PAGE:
One thing that became pretty clear was that it’s all about the Adobe Experience Platform, rather than individual point products like Magento and Marketo (it actually took almost 90 minutes before the first mention of the Marketo brand). This is because Adobe is very focussed on the data, rather than the tools, and we were told several times that Adobe was the solution to breaking down marketing data silos. The Open Data Initiative (ODI) also featured prominently in the keynote, showing Adobe is keen to allow data to be shared with other enterprise applications. A great point was made in a discussion about legacy applications: companies need to take a data-centric, rather than an application-centric point of view. It’s much harder to escape legacy applications than to say this, but clearly now is the time where companies need to invest in better systems to take best use of the most valuable part of their IT infrastructure: data.

Cool Features

There were a few cools features that were highlighted. The IT geeks will be excited by the ODI support and integrations, but marketers want shinier things. Some of the new features that will grab attention include:

  • The ability to send messages within an app to a customer, driven by a workflow experience cloud
  • The measurement of “view throughs” – identifying customers who see an advert, but don’t click on it
  • The ability to change the content of a mobile app without needing developer support nor changing the app in the App Store, using Adobe Target
  • The AI-driven customisations and recommendations from Adobe’s AI system, Sensei, was impressive and appeared to deliver real benefits rather than simply putting a trendy “AI” badge on the products

Ecommerce: Adobe Commerce Cloud (Magento)

With Adobe focussing on data throughout the customer journey, it’s pretty clear that e-commerce is important for them, and so the acquisition of Magento a year ago was a no-brainer. To put it another (rather more professional) way, you have to be able to combine transactional and engagement data to measure the impact of marketing on customer acquisition, sales and margin.

I was interested in the comment that “the buy button is appearing far earlier in the customer journey” – this is very true for a large number of B2B tech companies. Whether it’s SaaS vendors who have a much lower cost of entry than old-school shrink-wrapped software or semiconductor vendors whose development boards as so low-cost that they are almost an impulse buy for many engineers, in many ways it’s easier to get that first purchase. Reducing friction to first purchase is certainly something that B2B tech companies should consider, although the message that “every experience should be shopable” is a B2C concept that simply doesn’t work for most B2B tech companies.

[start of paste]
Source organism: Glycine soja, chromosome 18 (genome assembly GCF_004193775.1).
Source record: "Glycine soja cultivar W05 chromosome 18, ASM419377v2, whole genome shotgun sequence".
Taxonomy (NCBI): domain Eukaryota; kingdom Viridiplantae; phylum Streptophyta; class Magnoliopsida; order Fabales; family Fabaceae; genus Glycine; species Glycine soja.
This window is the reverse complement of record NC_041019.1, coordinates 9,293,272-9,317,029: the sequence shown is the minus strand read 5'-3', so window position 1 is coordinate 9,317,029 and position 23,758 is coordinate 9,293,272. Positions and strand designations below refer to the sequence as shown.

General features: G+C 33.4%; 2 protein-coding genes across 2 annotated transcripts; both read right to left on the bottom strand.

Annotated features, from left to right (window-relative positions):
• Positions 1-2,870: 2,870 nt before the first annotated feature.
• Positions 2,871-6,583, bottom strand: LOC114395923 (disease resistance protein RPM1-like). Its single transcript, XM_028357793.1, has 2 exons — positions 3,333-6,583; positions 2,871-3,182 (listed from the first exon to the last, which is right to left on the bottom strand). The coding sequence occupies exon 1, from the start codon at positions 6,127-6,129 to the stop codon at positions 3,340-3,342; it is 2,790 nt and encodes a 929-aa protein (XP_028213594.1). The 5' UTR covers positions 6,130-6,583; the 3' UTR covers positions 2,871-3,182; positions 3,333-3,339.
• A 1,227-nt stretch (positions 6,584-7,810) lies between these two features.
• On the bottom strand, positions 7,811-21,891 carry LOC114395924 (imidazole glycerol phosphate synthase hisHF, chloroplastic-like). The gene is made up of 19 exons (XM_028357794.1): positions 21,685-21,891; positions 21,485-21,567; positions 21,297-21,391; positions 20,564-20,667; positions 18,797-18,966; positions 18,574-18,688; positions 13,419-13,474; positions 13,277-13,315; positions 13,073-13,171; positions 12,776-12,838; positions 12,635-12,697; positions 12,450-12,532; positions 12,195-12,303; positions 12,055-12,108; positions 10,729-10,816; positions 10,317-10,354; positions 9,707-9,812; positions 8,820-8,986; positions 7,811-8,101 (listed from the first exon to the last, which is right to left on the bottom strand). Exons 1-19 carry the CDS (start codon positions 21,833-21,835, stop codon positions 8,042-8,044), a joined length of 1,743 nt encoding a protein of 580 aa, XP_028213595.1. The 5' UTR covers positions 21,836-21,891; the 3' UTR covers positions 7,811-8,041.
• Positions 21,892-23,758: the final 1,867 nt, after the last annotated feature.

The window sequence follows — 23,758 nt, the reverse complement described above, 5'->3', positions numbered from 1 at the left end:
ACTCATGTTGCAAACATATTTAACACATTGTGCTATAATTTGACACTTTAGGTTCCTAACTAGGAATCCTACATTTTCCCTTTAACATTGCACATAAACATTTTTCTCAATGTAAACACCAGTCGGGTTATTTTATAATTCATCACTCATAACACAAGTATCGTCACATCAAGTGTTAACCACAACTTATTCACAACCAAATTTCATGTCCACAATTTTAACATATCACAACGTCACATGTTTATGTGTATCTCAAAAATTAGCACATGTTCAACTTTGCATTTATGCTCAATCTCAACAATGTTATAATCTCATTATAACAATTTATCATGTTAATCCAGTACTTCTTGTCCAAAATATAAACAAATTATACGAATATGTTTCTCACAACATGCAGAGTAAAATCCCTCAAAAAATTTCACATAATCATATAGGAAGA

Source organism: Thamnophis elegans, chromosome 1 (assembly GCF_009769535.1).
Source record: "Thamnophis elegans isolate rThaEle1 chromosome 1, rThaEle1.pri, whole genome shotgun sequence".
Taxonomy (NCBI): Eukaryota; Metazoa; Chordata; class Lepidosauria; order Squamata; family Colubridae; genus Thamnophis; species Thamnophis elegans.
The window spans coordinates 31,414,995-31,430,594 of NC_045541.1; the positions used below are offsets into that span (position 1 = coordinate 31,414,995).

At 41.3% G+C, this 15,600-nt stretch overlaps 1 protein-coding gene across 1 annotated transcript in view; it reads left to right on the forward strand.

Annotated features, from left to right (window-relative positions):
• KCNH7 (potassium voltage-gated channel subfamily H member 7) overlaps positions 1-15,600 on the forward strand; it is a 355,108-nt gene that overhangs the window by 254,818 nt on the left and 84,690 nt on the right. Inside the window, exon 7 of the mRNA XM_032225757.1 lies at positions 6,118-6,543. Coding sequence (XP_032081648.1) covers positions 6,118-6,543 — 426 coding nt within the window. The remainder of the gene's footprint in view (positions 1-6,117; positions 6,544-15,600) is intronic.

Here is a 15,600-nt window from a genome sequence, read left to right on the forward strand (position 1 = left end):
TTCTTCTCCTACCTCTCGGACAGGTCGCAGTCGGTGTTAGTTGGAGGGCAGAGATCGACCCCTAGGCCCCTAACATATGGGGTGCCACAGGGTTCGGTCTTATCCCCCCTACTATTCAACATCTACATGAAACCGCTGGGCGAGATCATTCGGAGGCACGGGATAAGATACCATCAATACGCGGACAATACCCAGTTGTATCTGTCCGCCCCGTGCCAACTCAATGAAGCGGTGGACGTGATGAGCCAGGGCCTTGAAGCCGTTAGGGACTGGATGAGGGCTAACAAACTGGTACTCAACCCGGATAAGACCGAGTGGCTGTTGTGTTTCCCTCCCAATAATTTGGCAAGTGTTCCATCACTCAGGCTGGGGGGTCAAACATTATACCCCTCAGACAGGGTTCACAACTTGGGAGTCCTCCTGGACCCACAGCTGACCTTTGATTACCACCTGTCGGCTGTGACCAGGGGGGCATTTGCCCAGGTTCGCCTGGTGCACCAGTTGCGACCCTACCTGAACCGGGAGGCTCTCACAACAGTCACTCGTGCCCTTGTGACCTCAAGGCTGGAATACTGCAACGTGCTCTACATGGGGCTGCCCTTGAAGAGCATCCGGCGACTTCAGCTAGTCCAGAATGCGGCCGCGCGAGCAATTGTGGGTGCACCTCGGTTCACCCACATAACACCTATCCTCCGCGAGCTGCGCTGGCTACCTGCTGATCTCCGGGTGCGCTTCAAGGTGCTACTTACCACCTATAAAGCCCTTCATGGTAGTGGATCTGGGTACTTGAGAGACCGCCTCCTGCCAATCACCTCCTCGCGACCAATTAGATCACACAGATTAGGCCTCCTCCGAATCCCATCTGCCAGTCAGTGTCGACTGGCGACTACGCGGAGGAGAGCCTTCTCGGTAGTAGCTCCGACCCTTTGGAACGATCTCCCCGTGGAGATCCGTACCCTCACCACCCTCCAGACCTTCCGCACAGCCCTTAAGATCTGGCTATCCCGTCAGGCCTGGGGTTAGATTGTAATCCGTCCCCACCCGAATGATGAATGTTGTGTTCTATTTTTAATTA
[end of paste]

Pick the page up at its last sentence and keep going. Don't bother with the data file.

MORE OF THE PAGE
Adobe Marketing Cloud (Marketo)

Marketo was positioned as the leading B2B marketing product, so the Marketo presentation was the first B2B focussed section (after almost 2 hours of consumer-focussed examples). Steve Lucas, the previous CEO of Marketo, told us of his love of B2B saying that he joined Marketo because it was B2B. Finally!

A key message of the presentation was that B2B and B2C are converging. The first example was booking.com, which uses Marketo for its B2B travel booking and other tools for consumer, but the difference between the two sides of the business are blurring.

One fun fact is that there is a partner for every 10 Marketo customers (5000 customers, 550 partners). Not sure what that means, but I thought the ratio was surprisingly heavy on partners.

Account based experience is a new approach, It’s clear that customising the digital experience for each customer and prospect account could be a huge help to companies using ABM: it’s crazy that often the one place where ABM doesn’t have an impact on experience is your own website. There is also the ability to push ads into LinkedIn: something that isn’t possible in other platforms due to the lack of an open API on the LI platform.

Summary of Adobe Opening Keynote

Overall, I think we learnt two things from the opening keynote speakers: firstly Adobe is very focussed on building a complete suite of marketing tools, rather than promoting point solutions such as Marketo. Secondly Adobe believes that their biggest opportunities are in B2C, not B2B. Neither of these things will be much of a surprise to anyone who viewed the agenda, where the sessions we have coming up in the next couple of days are focussed on the complete platform, not specific products, and there is only a token B2B presentation for each of the breakout sessions.

One thing that won’t come as any surprise to anyone who has looked at marketing technology tools in the last few years: marketing is now about data first: this might not be a lot of fun to people from a creative or PR background, but it’s clear that the largest and most successful companies have already made the transition.